A Colorful Cuba, Ripe For Change
By Aristide Economopoulos | NJ Advance Media, for NJ.com
on February 01, 2015 at 4:00 AM, updated February 01, 2015 at 4:01 AM
On the morning of 9/11, I was on Church Street just across the north
tower of World Trade Center when it fell. I suffered serious eye
injuries and significant PTSD, and I was unable to work for a month and
a half. After returning to work I was still having problems multitasking
and dealing with stress. I was convinced to take some time off, so I
traveled to Cuba with a fellow photographer from The Star-Ledger.
As a journalist, I can legally travel to Cuba. Upon arriving in Havana,
a Cuban — after learning we were American — expressed his deepest
sympathies about 9/11. When he found out we were from the New York City
area, this stranger hugged us.
I grew during the cold war in the 1970s and ’80s in suburban Washington,
D.C., and vividly remember the air raid shelter at my school. Having
experienced the warmth and friendship of the Cuban people was
eye-opening. Since my first trip, I have visited the island country in
2004 and last November. I have spent time in the urban and suburban
areas of Havana and Santiago de Cuba and the smaller towns, and traveled
through the rural areas to Pinar del Rio, Trinidad and Baracoa.
The beauty of the country was breathtaking, and the welcoming
hospitality made this guest not want to talk about politics. One evening
though, I was relaxing in a restaurant and a man was playing guitar.
While talking to him, I found out he was an attorney and supplements his
income by tourist tips. I was hesitant to talk to him about anything
political, but after a while we had a lively discussion about each
country’s politics while being critical of both countries. He made an
impression when he told me I could publicly be critical of my government
while he could not, and that we wouldn’t even be having this
conversation if there was another Cuban there.
I’m not naive to think Cubans share the same freedoms Americans have,
but the U.S. policy toward Cuba is misguided. I look at how Americans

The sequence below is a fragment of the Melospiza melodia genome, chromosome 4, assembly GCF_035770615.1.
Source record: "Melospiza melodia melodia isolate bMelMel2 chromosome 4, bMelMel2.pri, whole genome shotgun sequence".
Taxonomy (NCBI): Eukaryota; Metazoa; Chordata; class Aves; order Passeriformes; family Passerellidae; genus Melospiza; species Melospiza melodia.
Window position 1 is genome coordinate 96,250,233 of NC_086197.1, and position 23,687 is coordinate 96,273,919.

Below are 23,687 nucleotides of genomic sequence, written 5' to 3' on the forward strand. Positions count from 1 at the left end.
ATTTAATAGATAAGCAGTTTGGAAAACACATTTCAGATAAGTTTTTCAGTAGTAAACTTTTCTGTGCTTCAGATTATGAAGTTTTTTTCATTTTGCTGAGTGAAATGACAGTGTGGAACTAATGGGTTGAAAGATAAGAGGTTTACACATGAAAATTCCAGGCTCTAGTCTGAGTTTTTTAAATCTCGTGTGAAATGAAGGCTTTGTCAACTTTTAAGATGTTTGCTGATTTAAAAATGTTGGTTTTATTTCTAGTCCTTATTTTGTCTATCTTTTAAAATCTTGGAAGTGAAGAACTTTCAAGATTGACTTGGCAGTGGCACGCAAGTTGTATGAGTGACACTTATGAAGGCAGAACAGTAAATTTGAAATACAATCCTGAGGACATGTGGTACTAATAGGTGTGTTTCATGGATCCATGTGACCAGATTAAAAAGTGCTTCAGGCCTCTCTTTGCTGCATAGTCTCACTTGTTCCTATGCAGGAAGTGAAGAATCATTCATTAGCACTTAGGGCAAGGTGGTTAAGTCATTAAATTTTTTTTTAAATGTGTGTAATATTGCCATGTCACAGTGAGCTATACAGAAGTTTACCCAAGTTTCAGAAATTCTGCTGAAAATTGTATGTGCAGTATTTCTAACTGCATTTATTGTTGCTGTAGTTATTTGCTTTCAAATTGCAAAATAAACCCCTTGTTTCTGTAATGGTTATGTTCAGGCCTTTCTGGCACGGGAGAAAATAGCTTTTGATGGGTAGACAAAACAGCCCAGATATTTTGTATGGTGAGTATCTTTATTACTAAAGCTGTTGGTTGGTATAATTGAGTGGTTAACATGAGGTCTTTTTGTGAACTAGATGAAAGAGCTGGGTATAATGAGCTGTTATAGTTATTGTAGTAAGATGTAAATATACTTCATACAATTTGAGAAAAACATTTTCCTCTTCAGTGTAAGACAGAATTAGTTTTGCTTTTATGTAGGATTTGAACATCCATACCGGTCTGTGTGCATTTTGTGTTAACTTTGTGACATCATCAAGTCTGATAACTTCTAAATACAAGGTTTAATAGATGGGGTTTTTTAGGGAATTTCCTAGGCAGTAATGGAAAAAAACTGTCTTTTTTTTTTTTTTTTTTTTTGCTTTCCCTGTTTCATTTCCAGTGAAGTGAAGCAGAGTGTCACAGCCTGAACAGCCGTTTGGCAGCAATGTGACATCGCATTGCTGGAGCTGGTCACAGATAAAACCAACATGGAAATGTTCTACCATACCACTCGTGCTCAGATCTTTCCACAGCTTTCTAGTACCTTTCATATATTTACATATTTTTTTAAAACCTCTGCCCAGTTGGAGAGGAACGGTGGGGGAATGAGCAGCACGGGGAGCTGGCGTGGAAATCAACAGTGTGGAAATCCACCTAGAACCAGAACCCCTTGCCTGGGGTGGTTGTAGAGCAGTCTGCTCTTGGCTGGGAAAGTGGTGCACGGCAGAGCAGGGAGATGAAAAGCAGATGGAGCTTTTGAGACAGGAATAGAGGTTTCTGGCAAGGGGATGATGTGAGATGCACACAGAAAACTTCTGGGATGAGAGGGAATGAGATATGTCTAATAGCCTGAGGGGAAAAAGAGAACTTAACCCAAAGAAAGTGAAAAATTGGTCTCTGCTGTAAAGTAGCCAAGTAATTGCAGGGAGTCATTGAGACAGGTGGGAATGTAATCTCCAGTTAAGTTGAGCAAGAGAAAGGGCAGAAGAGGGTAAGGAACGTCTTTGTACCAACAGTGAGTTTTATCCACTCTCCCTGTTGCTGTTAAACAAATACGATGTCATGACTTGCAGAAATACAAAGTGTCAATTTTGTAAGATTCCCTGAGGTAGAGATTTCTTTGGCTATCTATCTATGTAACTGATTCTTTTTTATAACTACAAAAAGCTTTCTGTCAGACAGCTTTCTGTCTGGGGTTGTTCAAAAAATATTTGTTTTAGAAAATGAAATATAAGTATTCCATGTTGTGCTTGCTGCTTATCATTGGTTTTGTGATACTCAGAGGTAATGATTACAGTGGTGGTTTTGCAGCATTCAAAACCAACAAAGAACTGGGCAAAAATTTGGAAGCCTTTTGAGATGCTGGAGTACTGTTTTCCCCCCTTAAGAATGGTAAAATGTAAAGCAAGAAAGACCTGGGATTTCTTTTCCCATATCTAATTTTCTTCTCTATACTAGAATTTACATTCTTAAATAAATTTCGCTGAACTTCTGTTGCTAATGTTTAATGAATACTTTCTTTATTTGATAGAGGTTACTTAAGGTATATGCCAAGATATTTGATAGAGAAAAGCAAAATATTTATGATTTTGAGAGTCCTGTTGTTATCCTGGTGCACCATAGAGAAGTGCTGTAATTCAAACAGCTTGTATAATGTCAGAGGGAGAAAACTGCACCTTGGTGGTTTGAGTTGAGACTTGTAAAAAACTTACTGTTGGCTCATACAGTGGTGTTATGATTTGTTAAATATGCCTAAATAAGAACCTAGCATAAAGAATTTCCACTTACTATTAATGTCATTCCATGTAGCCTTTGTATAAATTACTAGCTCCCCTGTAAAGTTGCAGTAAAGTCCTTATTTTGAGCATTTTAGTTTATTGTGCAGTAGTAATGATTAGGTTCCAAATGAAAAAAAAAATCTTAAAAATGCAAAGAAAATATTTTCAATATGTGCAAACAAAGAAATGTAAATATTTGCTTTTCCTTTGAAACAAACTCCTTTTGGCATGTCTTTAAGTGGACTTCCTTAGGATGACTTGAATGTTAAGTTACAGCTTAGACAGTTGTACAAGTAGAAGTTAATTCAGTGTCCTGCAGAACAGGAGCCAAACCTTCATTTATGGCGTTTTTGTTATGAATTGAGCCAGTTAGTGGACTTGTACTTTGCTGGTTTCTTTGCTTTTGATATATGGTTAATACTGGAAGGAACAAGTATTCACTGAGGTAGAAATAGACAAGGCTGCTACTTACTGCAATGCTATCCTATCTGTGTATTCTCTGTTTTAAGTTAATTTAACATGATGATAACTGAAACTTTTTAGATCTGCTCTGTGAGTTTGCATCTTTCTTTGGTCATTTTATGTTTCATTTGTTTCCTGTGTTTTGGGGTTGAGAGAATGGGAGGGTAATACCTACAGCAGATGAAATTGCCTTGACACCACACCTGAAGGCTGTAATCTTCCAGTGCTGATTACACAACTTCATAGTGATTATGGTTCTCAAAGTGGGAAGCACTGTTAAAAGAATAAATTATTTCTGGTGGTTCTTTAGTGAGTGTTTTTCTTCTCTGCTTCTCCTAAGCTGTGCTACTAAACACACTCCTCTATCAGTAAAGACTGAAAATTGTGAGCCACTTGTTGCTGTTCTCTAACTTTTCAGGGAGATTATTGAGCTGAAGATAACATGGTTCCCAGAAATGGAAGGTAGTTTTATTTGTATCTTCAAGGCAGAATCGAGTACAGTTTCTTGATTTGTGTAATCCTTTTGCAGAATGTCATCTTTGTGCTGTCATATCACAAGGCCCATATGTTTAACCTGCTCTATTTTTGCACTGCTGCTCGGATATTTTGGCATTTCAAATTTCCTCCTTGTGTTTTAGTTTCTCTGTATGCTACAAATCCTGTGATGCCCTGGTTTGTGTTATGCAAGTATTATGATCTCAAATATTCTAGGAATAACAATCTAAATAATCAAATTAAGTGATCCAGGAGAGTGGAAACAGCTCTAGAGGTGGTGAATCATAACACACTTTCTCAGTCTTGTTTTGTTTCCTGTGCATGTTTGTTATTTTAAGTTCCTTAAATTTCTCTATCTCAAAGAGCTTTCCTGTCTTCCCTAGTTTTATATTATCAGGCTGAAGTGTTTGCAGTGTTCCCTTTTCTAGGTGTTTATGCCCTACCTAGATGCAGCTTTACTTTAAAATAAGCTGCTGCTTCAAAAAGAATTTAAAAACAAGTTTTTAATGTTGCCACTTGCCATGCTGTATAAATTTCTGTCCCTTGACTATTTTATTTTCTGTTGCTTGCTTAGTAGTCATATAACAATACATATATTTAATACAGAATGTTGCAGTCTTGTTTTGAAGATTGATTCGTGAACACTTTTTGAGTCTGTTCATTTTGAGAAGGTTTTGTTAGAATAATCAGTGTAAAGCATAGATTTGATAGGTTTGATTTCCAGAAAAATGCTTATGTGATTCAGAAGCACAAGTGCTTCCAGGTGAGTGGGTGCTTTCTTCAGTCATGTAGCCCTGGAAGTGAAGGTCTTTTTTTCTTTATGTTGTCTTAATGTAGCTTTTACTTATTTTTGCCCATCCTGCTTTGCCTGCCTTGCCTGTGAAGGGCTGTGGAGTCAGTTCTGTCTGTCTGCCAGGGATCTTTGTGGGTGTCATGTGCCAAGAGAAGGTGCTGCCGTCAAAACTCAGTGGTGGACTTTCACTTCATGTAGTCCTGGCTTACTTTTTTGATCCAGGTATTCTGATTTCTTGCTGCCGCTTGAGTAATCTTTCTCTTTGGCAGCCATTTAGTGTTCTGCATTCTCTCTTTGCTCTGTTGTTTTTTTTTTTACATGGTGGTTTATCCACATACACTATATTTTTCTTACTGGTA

being able to travel and to share our values, and Cubans will demand for
a more open society with more opportunity.
One can look back historically how the Eastern block countries under
Soviet rule opened their doors to change, wanting products and goods
from the West as well as its ideals and freedoms. It has taken years for
these seeds of change to grow, but there are many economic and cultural
reasons to change a policy that hasn’t worked. And isn’t it odd that we
boast about our freedoms but — in the case of Cuba — most of us are not
allowed to travel 90 miles off our shore.
Cuba is a beautiful, colorful island with friendly people looking for a
better life. If our two countries put the past behind us and look toward
the future, we both can learn and grow from our neighbor. Americans in
general support President Barack Obama’s recent pronouncement regarding
Cuba. And improving ties is even supported by a majority of those with
the strongest bonds to Cuba who have often favored the embargo to punish
the Castro regime. A Florida International University Cuba Poll released
in June showed that Cuban-Americans in Miami support toward improving
ties between the two countries, with 68 percent favoring a restoration
of diplomatic relations with Cuba — and 90 percent of younger
Cuban-Americans wanting the change. Also 69 percent were in favor of
lifting the travel restrictions and giving all Americans the opportunity
to travel to Cuba, and 71 percent feel the embargo hasn’t worked.
One has to wonder how much longer this failed policy will go on. New
Jersey residents — and especially the Cuban community in Union City —
might get a direct flight shortly to the island nation, with United
Airlines looking into offering daily flights from Newark to Havana. As
our relationship with Cuba thaws, hopefully we can mend the past and
seize on this new opportunity.
Source: A Colorful Cuba, Ripe For Change | NJ.com –